24 April 2015

Resilience as a business continuity mindset

An article written in conjunction with Dejan Kosutic has just been published at ContinuityCentral.com
"Most business continuity experts from an IT background are primarily, if not exclusively, concerned with establishing the ability to recover failed IT services after a serious incident or disaster. While disaster recovery is a necessary part of business continuity, this article promotes the strategic business value of resilience: a more proactive and holistic approach for preparing not only IT services, but also other business processes before an incident in order that an organization will survive incidents that would otherwise have taken it down, and so keep the business operating in some form during and following an incident."
We explain how resilience differs from and complements more conventional approaches to business continuity.  It is a cultural issue with strategic implications and benefits for everyday routine business, not just in crisis or disaster situations. It has implications throughout the organization, including business activities/processes, systems, workers and relationships with third parties. It is an integral and essential part of risk management.

The article discusses resilience in the context of ISO 22301 and ISO27k, and includes a maturity model and metric to help organizations put the strategy into practice.

Dejan and I share a passion for this topic that I hope comes across in our writing. Comments welcome!


21 April 2015

Awareness paper on authentication and phishing metrics

We've just republished a management-level security awareness paper on metrics relating to user authentication and phishing.

The introduction asks "How do we tell whether our authentication controls are effective?" and "What does 'effective' even mean in this context?" - two decent questions that could be addressed through suitable metrics.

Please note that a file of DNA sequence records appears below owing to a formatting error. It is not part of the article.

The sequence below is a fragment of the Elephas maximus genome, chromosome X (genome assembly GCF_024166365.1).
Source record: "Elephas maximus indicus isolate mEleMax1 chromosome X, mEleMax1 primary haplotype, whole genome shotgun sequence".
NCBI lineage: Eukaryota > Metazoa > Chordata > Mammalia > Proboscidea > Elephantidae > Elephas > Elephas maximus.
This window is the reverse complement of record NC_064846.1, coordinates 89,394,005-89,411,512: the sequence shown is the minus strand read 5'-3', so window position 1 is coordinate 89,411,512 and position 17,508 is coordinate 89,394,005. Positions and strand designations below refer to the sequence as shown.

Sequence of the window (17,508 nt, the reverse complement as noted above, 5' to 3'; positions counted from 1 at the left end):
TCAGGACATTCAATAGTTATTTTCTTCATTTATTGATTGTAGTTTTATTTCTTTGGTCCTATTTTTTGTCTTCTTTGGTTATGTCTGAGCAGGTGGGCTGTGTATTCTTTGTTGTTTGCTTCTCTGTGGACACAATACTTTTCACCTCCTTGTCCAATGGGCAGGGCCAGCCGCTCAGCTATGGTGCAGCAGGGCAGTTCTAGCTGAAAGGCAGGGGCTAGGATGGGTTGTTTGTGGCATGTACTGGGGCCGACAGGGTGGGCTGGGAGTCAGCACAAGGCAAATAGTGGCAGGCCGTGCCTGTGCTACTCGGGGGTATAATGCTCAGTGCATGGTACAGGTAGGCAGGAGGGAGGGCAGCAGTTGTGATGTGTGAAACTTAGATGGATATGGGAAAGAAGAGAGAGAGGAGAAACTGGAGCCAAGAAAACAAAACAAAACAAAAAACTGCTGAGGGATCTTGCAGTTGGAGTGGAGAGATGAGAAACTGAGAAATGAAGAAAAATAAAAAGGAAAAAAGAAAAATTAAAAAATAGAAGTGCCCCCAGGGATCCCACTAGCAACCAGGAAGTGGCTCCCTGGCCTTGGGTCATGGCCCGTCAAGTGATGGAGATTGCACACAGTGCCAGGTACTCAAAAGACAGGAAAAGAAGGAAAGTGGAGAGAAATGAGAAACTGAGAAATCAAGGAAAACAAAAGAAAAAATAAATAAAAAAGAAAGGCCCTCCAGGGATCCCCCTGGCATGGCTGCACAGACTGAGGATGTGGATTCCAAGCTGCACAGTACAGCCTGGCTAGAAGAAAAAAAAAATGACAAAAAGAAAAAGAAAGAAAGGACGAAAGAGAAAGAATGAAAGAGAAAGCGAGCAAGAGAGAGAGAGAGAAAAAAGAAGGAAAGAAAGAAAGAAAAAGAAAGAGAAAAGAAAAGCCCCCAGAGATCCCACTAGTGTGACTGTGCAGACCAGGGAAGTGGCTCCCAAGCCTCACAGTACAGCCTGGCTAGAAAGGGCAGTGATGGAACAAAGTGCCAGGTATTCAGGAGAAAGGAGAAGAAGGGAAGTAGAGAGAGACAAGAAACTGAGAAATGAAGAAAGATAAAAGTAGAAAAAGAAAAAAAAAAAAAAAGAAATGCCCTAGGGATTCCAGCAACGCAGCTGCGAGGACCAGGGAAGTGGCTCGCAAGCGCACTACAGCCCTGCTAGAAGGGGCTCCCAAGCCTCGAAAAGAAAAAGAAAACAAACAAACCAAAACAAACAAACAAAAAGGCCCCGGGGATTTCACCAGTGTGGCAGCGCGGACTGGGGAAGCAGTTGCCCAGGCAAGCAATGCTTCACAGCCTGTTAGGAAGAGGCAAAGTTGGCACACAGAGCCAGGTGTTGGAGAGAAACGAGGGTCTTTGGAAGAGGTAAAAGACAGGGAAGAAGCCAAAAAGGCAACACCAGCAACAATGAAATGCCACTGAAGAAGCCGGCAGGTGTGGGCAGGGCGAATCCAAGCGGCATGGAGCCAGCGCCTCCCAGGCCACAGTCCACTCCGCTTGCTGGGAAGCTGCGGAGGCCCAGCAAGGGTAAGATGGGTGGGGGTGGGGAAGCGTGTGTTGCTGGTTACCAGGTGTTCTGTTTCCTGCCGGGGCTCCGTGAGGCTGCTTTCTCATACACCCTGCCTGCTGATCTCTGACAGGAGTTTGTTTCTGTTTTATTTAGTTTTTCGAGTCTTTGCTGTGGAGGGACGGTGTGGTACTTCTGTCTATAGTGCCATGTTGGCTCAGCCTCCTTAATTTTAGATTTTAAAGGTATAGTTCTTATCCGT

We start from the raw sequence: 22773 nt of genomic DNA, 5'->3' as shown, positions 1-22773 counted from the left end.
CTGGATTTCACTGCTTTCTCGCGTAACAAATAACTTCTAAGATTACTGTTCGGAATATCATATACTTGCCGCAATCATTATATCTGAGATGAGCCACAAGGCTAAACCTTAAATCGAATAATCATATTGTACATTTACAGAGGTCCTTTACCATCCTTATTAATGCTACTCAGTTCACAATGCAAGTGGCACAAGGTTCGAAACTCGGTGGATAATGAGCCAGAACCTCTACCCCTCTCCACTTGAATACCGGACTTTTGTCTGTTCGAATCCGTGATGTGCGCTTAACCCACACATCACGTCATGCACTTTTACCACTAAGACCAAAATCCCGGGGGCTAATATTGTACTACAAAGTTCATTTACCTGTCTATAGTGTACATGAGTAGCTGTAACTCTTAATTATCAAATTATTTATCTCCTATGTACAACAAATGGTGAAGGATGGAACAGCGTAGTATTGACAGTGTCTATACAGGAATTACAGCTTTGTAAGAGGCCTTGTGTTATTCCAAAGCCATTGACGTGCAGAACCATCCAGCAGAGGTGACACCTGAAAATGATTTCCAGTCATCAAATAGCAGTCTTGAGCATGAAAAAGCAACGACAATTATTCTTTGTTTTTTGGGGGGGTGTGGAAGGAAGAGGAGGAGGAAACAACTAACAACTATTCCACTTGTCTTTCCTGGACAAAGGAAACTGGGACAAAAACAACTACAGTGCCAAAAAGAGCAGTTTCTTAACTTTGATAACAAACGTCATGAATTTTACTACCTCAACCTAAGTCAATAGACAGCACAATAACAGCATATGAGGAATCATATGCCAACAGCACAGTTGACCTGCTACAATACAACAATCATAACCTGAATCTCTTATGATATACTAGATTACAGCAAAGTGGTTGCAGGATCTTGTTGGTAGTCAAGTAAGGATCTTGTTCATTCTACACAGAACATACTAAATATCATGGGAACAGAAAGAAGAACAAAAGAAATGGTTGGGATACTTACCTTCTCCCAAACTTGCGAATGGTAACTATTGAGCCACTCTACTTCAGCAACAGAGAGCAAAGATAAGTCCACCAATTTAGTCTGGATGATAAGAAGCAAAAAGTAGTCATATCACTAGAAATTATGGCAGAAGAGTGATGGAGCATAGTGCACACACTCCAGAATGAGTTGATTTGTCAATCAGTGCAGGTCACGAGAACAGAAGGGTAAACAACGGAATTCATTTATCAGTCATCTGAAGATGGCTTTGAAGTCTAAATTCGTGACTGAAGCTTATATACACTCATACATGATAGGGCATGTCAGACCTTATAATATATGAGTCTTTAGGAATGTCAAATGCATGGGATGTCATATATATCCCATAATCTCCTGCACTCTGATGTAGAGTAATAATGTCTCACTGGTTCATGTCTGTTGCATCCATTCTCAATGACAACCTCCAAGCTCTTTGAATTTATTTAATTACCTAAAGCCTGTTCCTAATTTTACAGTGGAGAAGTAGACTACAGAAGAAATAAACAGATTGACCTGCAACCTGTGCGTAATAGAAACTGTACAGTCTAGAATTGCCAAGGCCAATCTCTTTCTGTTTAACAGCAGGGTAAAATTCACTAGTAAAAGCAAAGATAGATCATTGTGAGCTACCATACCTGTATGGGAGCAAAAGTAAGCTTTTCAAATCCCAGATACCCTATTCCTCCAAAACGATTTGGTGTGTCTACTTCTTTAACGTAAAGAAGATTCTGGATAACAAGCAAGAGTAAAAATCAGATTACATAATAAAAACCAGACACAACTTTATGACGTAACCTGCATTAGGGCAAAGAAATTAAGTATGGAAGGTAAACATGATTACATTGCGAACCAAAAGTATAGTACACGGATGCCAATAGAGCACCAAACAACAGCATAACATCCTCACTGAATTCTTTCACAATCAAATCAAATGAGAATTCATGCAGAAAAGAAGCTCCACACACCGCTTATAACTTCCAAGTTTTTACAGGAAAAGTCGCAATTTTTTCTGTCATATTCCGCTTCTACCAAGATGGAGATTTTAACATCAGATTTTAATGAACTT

Questions like these are central to the GQM (goal-question-metric) method (see IT Security Metrics by Lance Hayden), and not just literally in terms of their position in the handy acronym. They link the organization's goals or objectives relating to information security, to the information security metrics that are worth measuring.

In your particular circumstances, the effectiveness of authentication controls might or might not be of sufficient concern to warrant generating the associated metrics. Other aspects might take precedence, for example the amount invested in authentication controls, and the ongoing operating and maintenance costs of those controls. It's usually not too hard to think up a whole raft of aspects, parameters or concerns relating to the topic area, but focusing on the things that are likely to matter most to the organization (business priorities) is a good way to keep the list within reasonable bounds. Once you know what they are, the next step is to figure out the questions arising e.g. "Are we spending appropriately (neither too much nor too little) on authentication?"

From there, it's simply a matter of deciding what data would help address the questions, and those are your metrics!  Job done!  Errr, well, no, not quite: if you have several goals/areas of concern and numerous questions arising, each requiring multiple metrics to generate the answers, there is a distinct risk of being overwhelmed with possibilities. It is infeasible and in fact counterproductive to attempt to measure everything. Less is more! This is where the PRAGMATIC method comes into play as a way to whittle down the long list to a shortlist of metrics showing the most promise. The GQM approach also suggests filtering out the metrics that don't address the questions very well, and trimming down on metrics addressing questions that are only marginally related to the organization's business goals. Both approaches have their merits.